Debonair Moustache Wax

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Upon receiving an invitation to visit the famed Captain Fawcett factory of all things hirsute in Norfolk, my first concerns were sartorial. Would such a visit require the donning of white coats, plastic sunglasses and special safety equipment and, most importantly, would I be permitted to smoke my pipe?
I buried these deep concerns for the 3-hour drive from Chap HQ, having secured a billet at the Dragonfly Hotel, situated a stone’s throw from Fawcett HQ in King’s Lynn. This was my first ever visit to the mediaeval city known for its prime role in the Hanseatic League of Ports of the 15th Century and its history of priestly guilds, and I was prepared, upon arrival, to nose my jalopy along narrow cobbled streets lit by gas lamps.
Instead, the vehicle did a lot of nosing around various sprawling roundabouts until I located the exit for the industrial estate that houses both Captain Fawcett and my accommodation for the night.
However, this was no time for gentle tourism. I was here on a mission to create a new moustache wax with mine host, known as Captain Fawcett’s Right Hand Man (RHM), and there was much to be done.
The factory is amusingly, and perhaps intentionally, situated a few units along from a wholesaler of erotic wares, and I was glad not to have accidentally stumbled in there asking for lip weasel lubrication and gentlemen’s accouterments. The unit housing Captain Fawcett is a cut above the rest, with a sparkling original red telephone box at its entrance. The wide doors usher one into a vast edifice crammed to bursting with hirsute paraphernalia (see The Chap 102), vintage motorcycles, a bar and several Chesterfield sofas.
Captain Fawcett’s RHM gave an effusive and loud greeting, once I’d been granted ingress by one of his many factota. The place was crawling with staff, from brisk admin ladies to white-coated laboratory technicians; it was much like being in a Pathe News clip about factories from the 1940s. A brief tour of the premises revealed that, as well as the immense volumes of barbershop accouterments published in the previous issue, there were also suites of wood-pannelled offices, warehouses and a sleek white laboratory, where all the Captain Fawcett unguents are made.
The mission was to create Debonair, a new moustache wax for The Chap. The ingredients had previously been discussed, my simple brief being that it should smell of pipe tobacco, leather armchairs and whisky. This was more or less precisely the aroma that wafted from the first tin I was shown. The wax itself is made in a machine that looks like it could make anything – shampoo, engine lubricant, marshmallows. When the RHM invited me to take a closer look, my worst fears were founded when he produced a white coat and the sort of woven white trilby that butchers used to wear. With the strict edict that I was not to be photographed in this attire, I swiftly pulled it over my tweeds and we marched into the lab – closely followed by not one, but two photographers.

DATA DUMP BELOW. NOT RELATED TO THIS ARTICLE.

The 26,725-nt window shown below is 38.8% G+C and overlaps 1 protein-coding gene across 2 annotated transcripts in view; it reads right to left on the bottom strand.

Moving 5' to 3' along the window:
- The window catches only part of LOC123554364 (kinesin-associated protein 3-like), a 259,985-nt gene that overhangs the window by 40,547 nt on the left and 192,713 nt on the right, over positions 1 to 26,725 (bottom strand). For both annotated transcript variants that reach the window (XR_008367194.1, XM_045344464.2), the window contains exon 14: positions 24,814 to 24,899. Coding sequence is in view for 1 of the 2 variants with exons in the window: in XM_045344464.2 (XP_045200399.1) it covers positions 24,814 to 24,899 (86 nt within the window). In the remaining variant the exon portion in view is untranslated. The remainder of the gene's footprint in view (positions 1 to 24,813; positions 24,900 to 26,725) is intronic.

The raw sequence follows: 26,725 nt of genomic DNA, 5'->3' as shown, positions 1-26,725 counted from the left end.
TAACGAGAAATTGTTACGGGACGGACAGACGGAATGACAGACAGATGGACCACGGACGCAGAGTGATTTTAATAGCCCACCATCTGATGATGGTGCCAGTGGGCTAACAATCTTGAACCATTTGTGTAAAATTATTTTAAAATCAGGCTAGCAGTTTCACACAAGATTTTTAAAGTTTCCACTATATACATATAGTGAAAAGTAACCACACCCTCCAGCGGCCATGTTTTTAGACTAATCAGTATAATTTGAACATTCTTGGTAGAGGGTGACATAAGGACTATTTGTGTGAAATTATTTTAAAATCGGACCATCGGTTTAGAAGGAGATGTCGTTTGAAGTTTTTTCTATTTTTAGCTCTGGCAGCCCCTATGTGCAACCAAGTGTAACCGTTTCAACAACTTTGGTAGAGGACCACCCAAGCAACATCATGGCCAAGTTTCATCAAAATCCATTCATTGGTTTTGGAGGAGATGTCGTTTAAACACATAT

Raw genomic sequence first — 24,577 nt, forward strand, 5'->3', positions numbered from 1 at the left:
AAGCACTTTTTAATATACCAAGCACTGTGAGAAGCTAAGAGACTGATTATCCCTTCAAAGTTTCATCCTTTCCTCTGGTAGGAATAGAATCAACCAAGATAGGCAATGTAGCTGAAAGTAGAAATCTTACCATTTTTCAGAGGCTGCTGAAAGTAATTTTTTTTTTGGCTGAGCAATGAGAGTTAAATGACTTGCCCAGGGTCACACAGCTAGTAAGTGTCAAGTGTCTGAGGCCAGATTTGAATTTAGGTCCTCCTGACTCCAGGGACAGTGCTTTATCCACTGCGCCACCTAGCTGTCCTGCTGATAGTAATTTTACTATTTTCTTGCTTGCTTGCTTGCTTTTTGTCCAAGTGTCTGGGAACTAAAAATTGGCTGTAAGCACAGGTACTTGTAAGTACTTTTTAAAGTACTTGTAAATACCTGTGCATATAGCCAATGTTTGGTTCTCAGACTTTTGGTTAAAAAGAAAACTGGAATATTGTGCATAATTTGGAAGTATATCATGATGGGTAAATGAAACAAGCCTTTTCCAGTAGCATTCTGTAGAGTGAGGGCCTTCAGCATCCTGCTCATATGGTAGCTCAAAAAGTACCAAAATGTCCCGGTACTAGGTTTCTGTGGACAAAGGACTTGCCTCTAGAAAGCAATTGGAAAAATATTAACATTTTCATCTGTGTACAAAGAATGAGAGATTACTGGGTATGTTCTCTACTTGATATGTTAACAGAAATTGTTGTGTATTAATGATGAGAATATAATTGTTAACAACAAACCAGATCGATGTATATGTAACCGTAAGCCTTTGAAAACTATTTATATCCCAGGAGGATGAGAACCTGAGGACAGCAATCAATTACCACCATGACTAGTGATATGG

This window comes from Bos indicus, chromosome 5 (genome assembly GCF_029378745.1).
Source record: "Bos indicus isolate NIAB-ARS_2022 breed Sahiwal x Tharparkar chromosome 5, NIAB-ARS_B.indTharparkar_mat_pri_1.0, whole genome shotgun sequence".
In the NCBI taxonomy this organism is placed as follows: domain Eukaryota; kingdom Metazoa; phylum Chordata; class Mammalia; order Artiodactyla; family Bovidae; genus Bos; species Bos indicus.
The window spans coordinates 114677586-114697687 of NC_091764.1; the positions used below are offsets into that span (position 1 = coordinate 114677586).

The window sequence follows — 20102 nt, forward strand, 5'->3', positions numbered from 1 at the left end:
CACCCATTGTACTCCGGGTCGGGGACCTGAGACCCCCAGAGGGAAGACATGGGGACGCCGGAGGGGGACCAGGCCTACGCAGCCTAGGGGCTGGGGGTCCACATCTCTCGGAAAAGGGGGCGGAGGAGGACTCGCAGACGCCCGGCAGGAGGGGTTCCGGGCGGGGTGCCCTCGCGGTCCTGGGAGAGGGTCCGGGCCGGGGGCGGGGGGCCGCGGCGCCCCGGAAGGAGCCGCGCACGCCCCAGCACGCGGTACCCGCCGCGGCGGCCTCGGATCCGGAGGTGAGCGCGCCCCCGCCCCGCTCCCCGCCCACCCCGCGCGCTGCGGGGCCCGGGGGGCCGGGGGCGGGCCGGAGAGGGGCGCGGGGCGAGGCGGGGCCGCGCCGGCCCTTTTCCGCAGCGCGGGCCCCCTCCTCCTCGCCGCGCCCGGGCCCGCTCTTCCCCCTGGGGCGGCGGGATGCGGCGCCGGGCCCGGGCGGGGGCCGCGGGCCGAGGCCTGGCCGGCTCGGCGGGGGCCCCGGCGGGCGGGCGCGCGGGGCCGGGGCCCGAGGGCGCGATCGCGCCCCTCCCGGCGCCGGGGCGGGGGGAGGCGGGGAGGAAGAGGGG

However, once I saw what they had made the bearded chap manning the machines wear, I suddenly felt exceedingly well dressed. The fellow had a vast snood encompassing his growth and a red hair net, though, perhaps due to familiarity, seemed perfectly comfortable in such attire.
We watched the machine spew its aromatic juice, then observed it being inserted into tins. If this had been a Pathe News clip, all of us would have been puffing merrily away on our pipes, but sadly the No Smoking sign was quite clear, though I had managed to slip past a sign reading ‘Beards or Moustaches Must Be Worn Beyond This Point’. Getting my first sniff of Debonair made me wish I had spent the last three months doing something useful, like growing a moustache.
Mercifully, the time had come to remove our white coats and straighten our neckties for some photographs and video recording. A very patient young lady named Bryony recorded take after take of our unscripted ramblings, but the rapport betwixt myself and mine host was not difficult to summon. The aims and outlook of Captain Fawcett are not a million miles from those of The Chap. Vintage items and practices of the early 20th century are venerated, and the attention to detail in the factory must make for a very agreeable place to work (apart from when the postman arrives and a very loud klaxon interrupts our filming). Everything in the building, from the Victorian barber’s chairs to the drinks coasters, has either been lovingly restored or beautifully recreated.
My day at Captain Fawcett HQ had been steeped in old-world glories, convivial characters and gallons of sweet-smelling moustache wax, which more than made up for missing out on the historic centre of King’s Lynn.

Debonair Moustache Wax is available from


The Chap was founded in 1999 and is the longest-serving British magazine dedicated to the gentlemanly way of life, with its own quirky, satirical take on a style that has recently entered the mainstream.

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